12 II. Freedom, Liberty, License
We get 2 arguments to support this view: Religious Each of us is created in God’s image We don’t have the right to destroy ourselves (as we are God’s creatures), so we can’t have the right to destroy others like us Secular “equal and independent” phrase Moral sympathy and rationality

13 II. Freedom, Liberty, License
Summary In state of nature we have freedom, which is life in accordance with the law of nature Distinction between liberty and license For Locke, liberty is not the right to do everything, but rather to do anything in accordance with the law of nature

14 II. Freedom, Liberty, License
Locke contra Hobbes Locke basically agrees with the structure of Hobbes’ argument, but disagrees with his account There is a sense in which people in Hobbes state of nature have freedom, but it is not a freedom we would want; it is self-defeating But…How can I be free if I must obey a law?

15 II. Freedom, Liberty, License
Drug addict example Do I want to be the kind of person who smokes crack? Do I want to smoke crack now? Or now? Or.. Only the first person is truly free, and that person is obeying a rule or law Freer in that life is more fully an expression of your own will When following the laws of nature, you are following the dictates of your own reason and nothing else

16 II. Freedom, Liberty, License
In other words, freedom does not mean war… it means peace! Think of interpersonal interaction … do we need a sovereign to tell us what is right?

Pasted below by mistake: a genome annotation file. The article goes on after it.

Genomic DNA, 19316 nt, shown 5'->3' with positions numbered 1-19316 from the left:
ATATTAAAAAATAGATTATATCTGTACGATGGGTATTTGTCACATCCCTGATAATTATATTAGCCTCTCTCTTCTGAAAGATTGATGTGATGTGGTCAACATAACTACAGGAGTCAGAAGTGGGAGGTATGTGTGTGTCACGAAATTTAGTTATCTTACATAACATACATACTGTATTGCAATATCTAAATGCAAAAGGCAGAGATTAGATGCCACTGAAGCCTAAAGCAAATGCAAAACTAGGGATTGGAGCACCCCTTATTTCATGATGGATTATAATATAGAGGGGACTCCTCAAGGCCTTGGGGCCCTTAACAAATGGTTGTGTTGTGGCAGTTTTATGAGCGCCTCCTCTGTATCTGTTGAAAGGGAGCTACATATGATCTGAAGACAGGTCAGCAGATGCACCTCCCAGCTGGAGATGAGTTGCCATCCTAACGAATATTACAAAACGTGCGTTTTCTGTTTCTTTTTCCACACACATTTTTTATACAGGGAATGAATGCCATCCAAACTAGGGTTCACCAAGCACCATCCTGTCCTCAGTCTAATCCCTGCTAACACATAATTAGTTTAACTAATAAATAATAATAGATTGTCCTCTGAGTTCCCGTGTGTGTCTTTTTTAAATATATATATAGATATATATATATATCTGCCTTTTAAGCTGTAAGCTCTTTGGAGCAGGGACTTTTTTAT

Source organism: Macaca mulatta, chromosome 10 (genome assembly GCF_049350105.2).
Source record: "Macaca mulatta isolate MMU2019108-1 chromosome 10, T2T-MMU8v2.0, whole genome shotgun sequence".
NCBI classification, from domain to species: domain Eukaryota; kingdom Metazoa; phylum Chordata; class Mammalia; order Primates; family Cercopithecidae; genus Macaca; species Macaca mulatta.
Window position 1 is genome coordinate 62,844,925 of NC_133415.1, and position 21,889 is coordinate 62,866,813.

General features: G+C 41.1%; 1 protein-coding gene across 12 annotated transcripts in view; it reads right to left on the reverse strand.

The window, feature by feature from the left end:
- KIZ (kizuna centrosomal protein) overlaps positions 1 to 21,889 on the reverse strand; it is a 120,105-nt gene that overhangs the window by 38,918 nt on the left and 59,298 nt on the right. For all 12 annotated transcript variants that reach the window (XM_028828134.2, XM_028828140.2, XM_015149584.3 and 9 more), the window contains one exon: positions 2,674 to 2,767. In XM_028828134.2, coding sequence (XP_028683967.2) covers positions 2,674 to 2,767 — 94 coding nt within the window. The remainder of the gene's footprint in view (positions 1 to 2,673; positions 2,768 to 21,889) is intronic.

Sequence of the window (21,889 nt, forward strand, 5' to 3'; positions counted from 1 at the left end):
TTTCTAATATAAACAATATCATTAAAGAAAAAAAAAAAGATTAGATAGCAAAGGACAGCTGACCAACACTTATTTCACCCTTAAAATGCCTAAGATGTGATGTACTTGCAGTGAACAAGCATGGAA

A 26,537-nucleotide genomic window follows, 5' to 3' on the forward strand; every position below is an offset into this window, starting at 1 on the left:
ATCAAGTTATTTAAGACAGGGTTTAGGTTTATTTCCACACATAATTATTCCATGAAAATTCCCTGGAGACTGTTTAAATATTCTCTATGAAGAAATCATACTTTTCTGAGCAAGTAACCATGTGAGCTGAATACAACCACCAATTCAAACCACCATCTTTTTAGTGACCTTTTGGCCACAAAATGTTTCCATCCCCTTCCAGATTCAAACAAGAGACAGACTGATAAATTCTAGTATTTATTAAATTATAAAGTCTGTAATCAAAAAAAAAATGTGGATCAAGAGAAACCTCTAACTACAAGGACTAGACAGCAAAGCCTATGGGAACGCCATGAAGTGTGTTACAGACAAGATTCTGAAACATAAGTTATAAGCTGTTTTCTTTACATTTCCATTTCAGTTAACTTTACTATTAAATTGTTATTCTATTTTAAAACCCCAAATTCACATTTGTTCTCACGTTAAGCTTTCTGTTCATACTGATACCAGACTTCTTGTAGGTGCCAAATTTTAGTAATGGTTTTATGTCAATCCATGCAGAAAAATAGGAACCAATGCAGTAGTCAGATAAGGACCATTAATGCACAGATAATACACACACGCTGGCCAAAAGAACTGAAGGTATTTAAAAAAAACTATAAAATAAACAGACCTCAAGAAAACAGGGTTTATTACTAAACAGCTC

17 II. Freedom, Liberty, License
So for Locke, state of nature is when we are all free, indeed it is a state of perfect freedom Also a state of equality, since no one is forced to submit to any authority higher than the dictates of her own reason

18 II. Freedom, Liberty, License
Chapter 2 “A state also of equality, wherein all the power and jurisdiction is reciprocal, no one having more than another: there being nothing more evident, than that creatures of the same species and rank promiscuously born to all the same advantages of Nature, and the use of the same faculties, should also be equal one amongst another without subordination or subjection, unless the Lord and Master of them all, should by any manifest declaration of his will set one above another, and confer on him by an evident and clear appointment an undoubted right to dominion and sovereignty.”

19 II. Freedom, Liberty, License
For Hobbes, freedom and equality were in large measure responsible for the state of nature being a war of all against all For Locke, freedom and equality lead to a radically different situation

20 II. Freedom, Liberty, License
“Men living together according to reason, without a common superior on Earth, with authority to judge between them, is properly the state of Nature” (chp. 3, par. 19).

21 II. Freedom, Liberty, License
Which raises the question of why we would ever leave the state of nature? Why not anarchy? Do we find any problems lurking in the state of nature????

Download ppt "Second Treatise on Government"

Similar presentations

Ads by Google